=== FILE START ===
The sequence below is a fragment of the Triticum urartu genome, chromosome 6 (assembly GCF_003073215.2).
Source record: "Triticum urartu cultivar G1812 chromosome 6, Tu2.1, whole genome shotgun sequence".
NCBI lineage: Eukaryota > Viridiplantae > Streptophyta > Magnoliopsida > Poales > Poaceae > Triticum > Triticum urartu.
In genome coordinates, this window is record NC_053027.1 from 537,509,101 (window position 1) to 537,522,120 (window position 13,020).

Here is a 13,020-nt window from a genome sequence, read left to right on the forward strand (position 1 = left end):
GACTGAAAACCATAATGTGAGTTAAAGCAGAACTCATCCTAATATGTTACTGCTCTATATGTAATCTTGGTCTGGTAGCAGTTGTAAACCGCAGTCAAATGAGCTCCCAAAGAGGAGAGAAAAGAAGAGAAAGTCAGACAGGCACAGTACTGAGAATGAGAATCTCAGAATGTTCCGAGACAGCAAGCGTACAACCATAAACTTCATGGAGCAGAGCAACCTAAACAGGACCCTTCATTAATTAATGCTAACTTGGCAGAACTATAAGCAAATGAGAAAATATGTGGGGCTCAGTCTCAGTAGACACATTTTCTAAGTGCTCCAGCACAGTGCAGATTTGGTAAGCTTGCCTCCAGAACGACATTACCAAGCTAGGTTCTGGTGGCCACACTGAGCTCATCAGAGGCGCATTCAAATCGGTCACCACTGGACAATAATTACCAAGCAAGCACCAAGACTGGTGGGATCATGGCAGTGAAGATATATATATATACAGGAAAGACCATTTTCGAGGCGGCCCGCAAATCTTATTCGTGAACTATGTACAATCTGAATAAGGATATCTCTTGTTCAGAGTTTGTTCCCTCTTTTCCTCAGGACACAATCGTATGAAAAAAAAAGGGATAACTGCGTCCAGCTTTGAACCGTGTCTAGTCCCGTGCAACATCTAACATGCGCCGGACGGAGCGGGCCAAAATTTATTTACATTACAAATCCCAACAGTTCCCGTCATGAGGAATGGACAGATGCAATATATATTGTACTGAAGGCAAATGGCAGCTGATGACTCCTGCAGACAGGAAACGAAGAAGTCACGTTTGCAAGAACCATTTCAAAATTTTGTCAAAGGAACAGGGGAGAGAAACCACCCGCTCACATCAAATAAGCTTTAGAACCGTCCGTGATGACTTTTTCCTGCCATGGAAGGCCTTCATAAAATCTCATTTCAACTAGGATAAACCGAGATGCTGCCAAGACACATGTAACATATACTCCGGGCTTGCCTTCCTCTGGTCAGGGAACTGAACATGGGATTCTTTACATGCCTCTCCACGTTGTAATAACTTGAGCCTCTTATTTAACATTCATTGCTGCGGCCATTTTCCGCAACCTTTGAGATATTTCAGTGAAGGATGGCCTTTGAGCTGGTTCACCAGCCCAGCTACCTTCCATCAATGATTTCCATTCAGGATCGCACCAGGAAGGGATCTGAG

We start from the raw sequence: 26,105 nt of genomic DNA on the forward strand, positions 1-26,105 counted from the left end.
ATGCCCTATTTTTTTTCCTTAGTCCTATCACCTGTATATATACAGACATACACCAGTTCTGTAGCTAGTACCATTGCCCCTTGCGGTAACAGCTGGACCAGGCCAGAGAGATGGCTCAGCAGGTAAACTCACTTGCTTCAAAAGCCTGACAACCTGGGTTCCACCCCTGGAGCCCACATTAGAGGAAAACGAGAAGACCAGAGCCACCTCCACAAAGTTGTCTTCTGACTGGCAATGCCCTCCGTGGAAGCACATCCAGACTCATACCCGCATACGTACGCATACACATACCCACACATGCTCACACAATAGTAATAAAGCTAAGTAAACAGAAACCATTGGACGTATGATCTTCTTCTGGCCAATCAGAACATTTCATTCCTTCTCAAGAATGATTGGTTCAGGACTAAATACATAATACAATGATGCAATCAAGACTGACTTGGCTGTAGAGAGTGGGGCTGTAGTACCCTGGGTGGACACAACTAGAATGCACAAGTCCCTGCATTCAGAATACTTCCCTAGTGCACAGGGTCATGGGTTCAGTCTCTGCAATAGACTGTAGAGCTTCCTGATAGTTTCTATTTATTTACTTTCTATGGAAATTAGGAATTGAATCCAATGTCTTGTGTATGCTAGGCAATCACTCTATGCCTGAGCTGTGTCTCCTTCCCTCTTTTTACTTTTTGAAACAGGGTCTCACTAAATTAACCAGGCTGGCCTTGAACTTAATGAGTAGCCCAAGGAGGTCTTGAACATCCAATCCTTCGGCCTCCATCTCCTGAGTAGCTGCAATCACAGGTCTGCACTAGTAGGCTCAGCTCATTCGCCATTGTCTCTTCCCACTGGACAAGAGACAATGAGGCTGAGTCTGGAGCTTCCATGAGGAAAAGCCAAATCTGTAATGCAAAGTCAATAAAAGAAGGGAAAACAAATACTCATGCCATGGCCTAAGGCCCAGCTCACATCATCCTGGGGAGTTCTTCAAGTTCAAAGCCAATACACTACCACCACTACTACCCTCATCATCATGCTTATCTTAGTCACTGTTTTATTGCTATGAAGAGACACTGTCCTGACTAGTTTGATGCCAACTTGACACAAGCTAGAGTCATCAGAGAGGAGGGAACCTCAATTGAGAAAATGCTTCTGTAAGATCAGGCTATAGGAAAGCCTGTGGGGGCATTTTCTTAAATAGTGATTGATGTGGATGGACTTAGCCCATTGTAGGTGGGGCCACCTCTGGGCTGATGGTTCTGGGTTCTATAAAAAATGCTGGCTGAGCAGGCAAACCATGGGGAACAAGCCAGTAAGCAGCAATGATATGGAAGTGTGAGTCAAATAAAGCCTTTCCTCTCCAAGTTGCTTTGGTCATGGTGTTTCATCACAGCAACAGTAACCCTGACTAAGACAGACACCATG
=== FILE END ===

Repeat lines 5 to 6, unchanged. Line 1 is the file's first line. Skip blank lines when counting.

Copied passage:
Here is a 13,020-nt window from a genome sequence, read left to right on the forward strand (position 1 = left end):
GACTGAAAACCATAATGTGAGTTAAAGCAGAACTCATCCTAATATGTTACTGCTCTATATGTAATCTTGGTCTGGTAGCAGTTGTAAACCGCAGTCAAATGAGCTCCCAAAGAGGAGAGAAAAGAAGAGAAAGTCAGACAGGCACAGTACTGAGAATGAGAATCTCAGAATGTTCCGAGACAGCAAGCGTACAACCATAAACTTCATGGAGCAGAGCAACCTAAACAGGACCCTTCATTAATTAATGCTAACTTGGCAGAACTATAAGCAAATGAGAAAATATGTGGGGCTCAGTCTCAGTAGACACATTTTCTAAGTGCTCCAGCACAGTGCAGATTTGGTAAGCTTGCCTCCAGAACGACATTACCAAGCTAGGTTCTGGTGGCCACACTGAGCTCATCAGAGGCGCATTCAAATCGGTCACCACTGGACAATAATTACCAAGCAAGCACCAAGACTGGTGGGATCATGGCAGTGAAGATATATATATATACAGGAAAGACCATTTTCGAGGCGGCCCGCAAATCTTATTCGTGAACTATGTACAATCTGAATAAGGATATCTCTTGTTCAGAGTTTGTTCCCTCTTTTCCTCAGGACACAATCGTATGAAAAAAAAAGGGATAACTGCGTCCAGCTTTGAACCGTGTCTAGTCCCGTGCAACATCTAACATGCGCCGGACGGAGCGGGCCAAAATTTATTTACATTACAAATCCCAACAGTTCCCGTCATGAGGAATGGACAGATGCAATATATATTGTACTGAAGGCAAATGGCAGCTGATGACTCCTGCAGACAGGAAACGAAGAAGTCACGTTTGCAAGAACCATTTCAAAATTTTGTCAAAGGAACAGGGGAGAGAAACCACCCGCTCACATCAAATAAGCTTTAGAACCGTCCGTGATGACTTTTTCCTGCCATGGAAGGCCTTCATAAAATCTCATTTCAACTAGGATAAACCGAGATGCTGCCAAGACACATGTAACATATACTCCGGGCTTGCCTTCCTCTGGTCAGGGAACTGAACATGGGATTCTTTACATGCCTCTCCACGTTGTAATAACTTGAGCCTCTTATTTAACATTCATTGCTGCGGCCATTTTCCGCAACCTTTGAGATATTTCAGTGAAGGATGGCCTTTGAGCTGGTTCACCAGCCCAGCTACCTTCCATCAATGATTTCCATTCAGGATCGCACCAGGAAGGGATCTGAG